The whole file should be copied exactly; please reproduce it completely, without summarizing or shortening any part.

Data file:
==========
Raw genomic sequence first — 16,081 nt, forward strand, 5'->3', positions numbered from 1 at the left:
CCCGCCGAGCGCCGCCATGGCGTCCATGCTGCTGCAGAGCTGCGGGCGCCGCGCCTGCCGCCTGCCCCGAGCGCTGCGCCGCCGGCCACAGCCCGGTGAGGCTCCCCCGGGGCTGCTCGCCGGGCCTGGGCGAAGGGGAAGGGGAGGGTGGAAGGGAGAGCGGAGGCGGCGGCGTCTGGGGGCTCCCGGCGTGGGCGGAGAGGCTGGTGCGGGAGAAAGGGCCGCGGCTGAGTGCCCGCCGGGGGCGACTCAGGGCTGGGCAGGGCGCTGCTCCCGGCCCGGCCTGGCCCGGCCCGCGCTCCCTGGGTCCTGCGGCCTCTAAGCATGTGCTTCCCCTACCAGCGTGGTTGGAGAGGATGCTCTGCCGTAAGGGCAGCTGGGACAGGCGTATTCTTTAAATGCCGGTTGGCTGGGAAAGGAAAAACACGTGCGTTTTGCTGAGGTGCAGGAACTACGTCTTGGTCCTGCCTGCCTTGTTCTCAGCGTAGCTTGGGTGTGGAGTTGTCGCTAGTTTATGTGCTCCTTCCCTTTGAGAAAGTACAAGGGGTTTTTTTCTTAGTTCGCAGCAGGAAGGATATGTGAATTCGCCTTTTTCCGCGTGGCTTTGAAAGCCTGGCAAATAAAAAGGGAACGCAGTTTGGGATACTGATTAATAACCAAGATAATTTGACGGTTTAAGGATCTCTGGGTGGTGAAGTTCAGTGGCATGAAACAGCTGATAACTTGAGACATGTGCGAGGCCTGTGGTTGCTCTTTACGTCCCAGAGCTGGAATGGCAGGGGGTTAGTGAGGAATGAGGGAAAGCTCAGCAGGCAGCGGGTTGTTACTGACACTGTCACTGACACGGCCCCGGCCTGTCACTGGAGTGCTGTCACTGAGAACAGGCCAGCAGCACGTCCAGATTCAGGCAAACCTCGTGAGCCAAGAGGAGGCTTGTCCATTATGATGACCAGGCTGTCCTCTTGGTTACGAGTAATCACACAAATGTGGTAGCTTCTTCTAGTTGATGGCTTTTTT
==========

Raw genomic sequence first — 16,081 nt, forward strand, 5'->3', positions numbered from 1 at the left:
CCCGCCGAGCGCCGCCATGGCGTCCATGCTGCTGCAGAGCTGCGGGCGCCGCGCCTGCCGCCTGCCCCGAGCGCTGCGCCGCCGGCCACAGCCCGGTGAGGCTCCCCCGGGGCTGCTCGCCGGGCCTGGGCGAAGGGGAAGGGGAGGGTGGAAGGGAGAGCGGAGGCGGCGGCGTCTGGGGGCTCCCGGCGTGGGCGGAGAGGCTGGTGCGGGAGAAAGGGCCGCGGCTGAGTGCCCGCCGGGGGCGACTCAGGGCTGGGCAGGGCGCTGCTCCCGGCCCGGCCTGGCCCGGCCCGCGCTCCCTGGGTCCTGCGGCCTCTAAGCATGTGCTTCCCCTACCAGCGTGGTTGGAGAGGATGCTCTGCCGTAAGGGCAGCTGGGACAGGCGTATTCTTTAAATGCCGGTTGGCTGGGAAAGGAAAAACACGTGCGTTTTGCTGAGGTGCAGGAACTACGTCTTGGTCCTGCCTGCCTTGTTCTCAGCGTAGCTTGGGTGTGGAGTTGTCGCTAGTTTATGTGCTCCTTCCCTTTGAGAAAGTACAAGGGGTTTTTTTCTTAGTTCGCAGCAGGAAGGATATGTGAATTCGCCTTTTTCCGCGTGGCTTTGAAAGCCTGGCAAATAAAAAGGGAACGCAGTTTGGGATACTGATTAATAACCAAGATAATTTGACGGTTTAAGGATCTCTGGGTGGTGAAGTTCAGTGGCATGAAACAGCTGATAACTTGAGACATGTGCGAGGCCTGTGGTTGCTCTTTACGTCCCAGAGCTGGAATGGCAGGGGGTTAGTGAGGAATGAGGGAAAGCTCAGCAGGCAGCGGGTTGTTACTGACACTGTCACTGACACGGCCCCGGCCTGTCACTGGAGTGCTGTCACTGAGAACAGGCCAGCAGCACGTCCAGATTCAGGCAAACCTCGTGAGCCAAGAGGAGGCTTGTCCATTATGATGACCAGGCTGTCCTCTTGGTTACGAGTAATCACACAAATGTGGTAGCTTCTTCTAGTTGATGGCTTTTTT